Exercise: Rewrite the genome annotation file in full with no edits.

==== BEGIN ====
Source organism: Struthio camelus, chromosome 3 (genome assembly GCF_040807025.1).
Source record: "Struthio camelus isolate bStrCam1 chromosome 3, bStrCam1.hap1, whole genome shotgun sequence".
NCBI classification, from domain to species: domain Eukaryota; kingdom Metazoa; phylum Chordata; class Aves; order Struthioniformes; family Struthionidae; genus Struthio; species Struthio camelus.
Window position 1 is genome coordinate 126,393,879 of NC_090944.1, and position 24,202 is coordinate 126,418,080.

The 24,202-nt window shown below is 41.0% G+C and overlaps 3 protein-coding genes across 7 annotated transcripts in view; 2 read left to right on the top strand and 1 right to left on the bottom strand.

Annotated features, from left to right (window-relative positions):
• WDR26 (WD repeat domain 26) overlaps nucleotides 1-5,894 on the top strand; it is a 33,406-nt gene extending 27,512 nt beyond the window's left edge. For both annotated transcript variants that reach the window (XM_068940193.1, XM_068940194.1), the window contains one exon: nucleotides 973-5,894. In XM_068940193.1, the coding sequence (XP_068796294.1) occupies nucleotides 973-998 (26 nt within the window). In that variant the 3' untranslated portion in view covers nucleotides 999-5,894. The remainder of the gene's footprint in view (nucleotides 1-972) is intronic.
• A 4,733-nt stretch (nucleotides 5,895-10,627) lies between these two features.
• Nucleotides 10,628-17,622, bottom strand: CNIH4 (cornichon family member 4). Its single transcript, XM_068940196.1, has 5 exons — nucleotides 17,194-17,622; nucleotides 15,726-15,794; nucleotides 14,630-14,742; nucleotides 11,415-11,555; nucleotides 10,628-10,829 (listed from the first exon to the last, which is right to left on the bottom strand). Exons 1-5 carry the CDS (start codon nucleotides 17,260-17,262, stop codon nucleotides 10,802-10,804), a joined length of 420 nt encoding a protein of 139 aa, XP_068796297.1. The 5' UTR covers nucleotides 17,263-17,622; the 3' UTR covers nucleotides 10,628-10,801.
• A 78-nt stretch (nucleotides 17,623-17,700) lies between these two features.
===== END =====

Source organism: Struthio camelus, chromosome 3 (genome assembly GCF_040807025.1).
Source record: "Struthio camelus isolate bStrCam1 chromosome 3, bStrCam1.hap1, whole genome shotgun sequence".
NCBI classification, from domain to species: domain Eukaryota; kingdom Metazoa; phylum Chordata; class Aves; order Struthioniformes; family Struthionidae; genus Struthio; species Struthio camelus.
Window position 1 is genome coordinate 126,393,879 of NC_090944.1, and position 24,202 is coordinate 126,418,080.

The 24,202-nt window shown below is 41.0% G+C and overlaps 3 protein-coding genes across 7 annotated transcripts in view; 2 read left to right on the top strand and 1 right to left on the bottom strand.

Annotated features, from left to right (window-relative positions):
• WDR26 (WD repeat domain 26) overlaps nucleotides 1-5,894 on the top strand; it is a 33,406-nt gene extending 27,512 nt beyond the window's left edge. For both annotated transcript variants that reach the window (XM_068940193.1, XM_068940194.1), the window contains one exon: nucleotides 973-5,894. In XM_068940193.1, the coding sequence (XP_068796294.1) occupies nucleotides 973-998 (26 nt within the window). In that variant the 3' untranslated portion in view covers nucleotides 999-5,894. The remainder of the gene's footprint in view (nucleotides 1-972) is intronic.
• A 4,733-nt stretch (nucleotides 5,895-10,627) lies between these two features.
• Nucleotides 10,628-17,622, bottom strand: CNIH4 (cornichon family member 4). Its single transcript, XM_068940196.1, has 5 exons — nucleotides 17,194-17,622; nucleotides 15,726-15,794; nucleotides 14,630-14,742; nucleotides 11,415-11,555; nucleotides 10,628-10,829 (listed from the first exon to the last, which is right to left on the bottom strand). Exons 1-5 carry the CDS (start codon nucleotides 17,260-17,262, stop codon nucleotides 10,802-10,804), a joined length of 420 nt encoding a protein of 139 aa, XP_068796297.1. The 5' UTR covers nucleotides 17,263-17,622; the 3' UTR covers nucleotides 10,628-10,801.
• A 78-nt stretch (nucleotides 17,623-17,700) lies between these two features.